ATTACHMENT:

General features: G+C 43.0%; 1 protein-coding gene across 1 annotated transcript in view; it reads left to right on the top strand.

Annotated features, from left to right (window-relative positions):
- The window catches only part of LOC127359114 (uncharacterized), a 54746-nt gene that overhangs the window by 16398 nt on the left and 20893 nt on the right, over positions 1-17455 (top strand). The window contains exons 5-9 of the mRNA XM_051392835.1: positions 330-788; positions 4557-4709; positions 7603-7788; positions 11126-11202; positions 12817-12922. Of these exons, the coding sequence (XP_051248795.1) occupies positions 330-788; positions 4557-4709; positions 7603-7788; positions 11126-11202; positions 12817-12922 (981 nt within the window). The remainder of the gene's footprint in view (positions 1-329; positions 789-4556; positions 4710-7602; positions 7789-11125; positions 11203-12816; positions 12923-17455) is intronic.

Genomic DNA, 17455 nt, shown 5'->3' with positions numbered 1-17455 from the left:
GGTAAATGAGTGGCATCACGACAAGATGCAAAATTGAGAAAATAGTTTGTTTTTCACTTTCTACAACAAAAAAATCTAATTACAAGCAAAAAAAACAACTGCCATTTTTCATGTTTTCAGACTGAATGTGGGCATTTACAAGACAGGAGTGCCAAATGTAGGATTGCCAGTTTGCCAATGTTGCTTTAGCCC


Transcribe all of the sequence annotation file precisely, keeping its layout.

General features: G+C 43.0%; 1 protein-coding gene across 1 annotated transcript in view; it reads left to right on the top strand.

Annotated features, from left to right (window-relative positions):
- The window catches only part of LOC127359114 (uncharacterized), a 54746-nt gene that overhangs the window by 16398 nt on the left and 20893 nt on the right, over positions 1-17455 (top strand). The window contains exons 5-9 of the mRNA XM_051392835.1: positions 330-788; positions 4557-4709; positions 7603-7788; positions 11126-11202; positions 12817-12922. Of these exons, the coding sequence (XP_051248795.1) occupies positions 330-788; positions 4557-4709; positions 7603-7788; positions 11126-11202; positions 12817-12922 (981 nt within the window). The remainder of the gene's footprint in view (positions 1-329; positions 789-4556; positions 4710-7602; positions 7789-11125; positions 11203-12816; positions 12923-17455) is intronic.

Genomic DNA, 17455 nt, shown 5'->3' with positions numbered 1-17455 from the left:
GGTAAATGAGTGGCATCACGACAAGATGCAAAATTGAGAAAATAGTTTGTTTTTCACTTTCTACAACAAAAAAATCTAATTACAAGCAAAAAAAACAACTGCCATTTTTCATGTTTTCAGACTGAATGTGGGCATTTACAAGACAGGAGTGCCAAATGTAGGATTGCCAGTTTGCCAATGTTGCTTTAGCCC